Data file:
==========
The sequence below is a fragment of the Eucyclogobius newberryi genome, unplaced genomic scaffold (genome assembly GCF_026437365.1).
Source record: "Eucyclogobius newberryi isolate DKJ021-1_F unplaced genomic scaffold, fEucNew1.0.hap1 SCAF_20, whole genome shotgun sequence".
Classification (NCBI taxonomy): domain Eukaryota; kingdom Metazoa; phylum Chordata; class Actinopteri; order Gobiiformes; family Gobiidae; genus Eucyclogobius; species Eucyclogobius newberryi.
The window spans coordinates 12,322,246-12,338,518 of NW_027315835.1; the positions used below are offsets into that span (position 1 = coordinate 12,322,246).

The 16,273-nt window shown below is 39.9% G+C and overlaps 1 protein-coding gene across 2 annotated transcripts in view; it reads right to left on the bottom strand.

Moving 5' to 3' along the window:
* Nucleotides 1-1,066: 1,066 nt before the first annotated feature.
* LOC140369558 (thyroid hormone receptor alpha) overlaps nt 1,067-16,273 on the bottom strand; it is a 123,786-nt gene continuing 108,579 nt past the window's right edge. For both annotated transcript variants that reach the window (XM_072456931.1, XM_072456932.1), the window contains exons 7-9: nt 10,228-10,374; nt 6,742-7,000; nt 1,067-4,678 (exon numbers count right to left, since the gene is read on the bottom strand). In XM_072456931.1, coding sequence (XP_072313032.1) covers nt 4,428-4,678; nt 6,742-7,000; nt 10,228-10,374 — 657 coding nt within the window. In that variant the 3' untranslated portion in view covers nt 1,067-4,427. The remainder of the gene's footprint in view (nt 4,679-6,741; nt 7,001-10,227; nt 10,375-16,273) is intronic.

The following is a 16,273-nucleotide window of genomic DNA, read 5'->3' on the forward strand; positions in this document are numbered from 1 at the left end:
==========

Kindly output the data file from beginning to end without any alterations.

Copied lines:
The sequence below is a fragment of the Eucyclogobius newberryi genome, unplaced genomic scaffold (genome assembly GCF_026437365.1).
Source record: "Eucyclogobius newberryi isolate DKJ021-1_F unplaced genomic scaffold, fEucNew1.0.hap1 SCAF_20, whole genome shotgun sequence".
Classification (NCBI taxonomy): domain Eukaryota; kingdom Metazoa; phylum Chordata; class Actinopteri; order Gobiiformes; family Gobiidae; genus Eucyclogobius; species Eucyclogobius newberryi.
The window spans coordinates 12,322,246-12,338,518 of NW_027315835.1; the positions used below are offsets into that span (position 1 = coordinate 12,322,246).

The 16,273-nt window shown below is 39.9% G+C and overlaps 1 protein-coding gene across 2 annotated transcripts in view; it reads right to left on the bottom strand.

Moving 5' to 3' along the window:
* Nucleotides 1-1,066: 1,066 nt before the first annotated feature.
* LOC140369558 (thyroid hormone receptor alpha) overlaps nt 1,067-16,273 on the bottom strand; it is a 123,786-nt gene continuing 108,579 nt past the window's right edge. For both annotated transcript variants that reach the window (XM_072456931.1, XM_072456932.1), the window contains exons 7-9: nt 10,228-10,374; nt 6,742-7,000; nt 1,067-4,678 (exon numbers count right to left, since the gene is read on the bottom strand). In XM_072456931.1, coding sequence (XP_072313032.1) covers nt 4,428-4,678; nt 6,742-7,000; nt 10,228-10,374 — 657 coding nt within the window. In that variant the 3' untranslated portion in view covers nt 1,067-4,427. The remainder of the gene's footprint in view (nt 4,679-6,741; nt 7,001-10,227; nt 10,375-16,273) is intronic.

The following is a 16,273-nucleotide window of genomic DNA, read 5'->3' on the forward strand; positions in this document are numbered from 1 at the left end: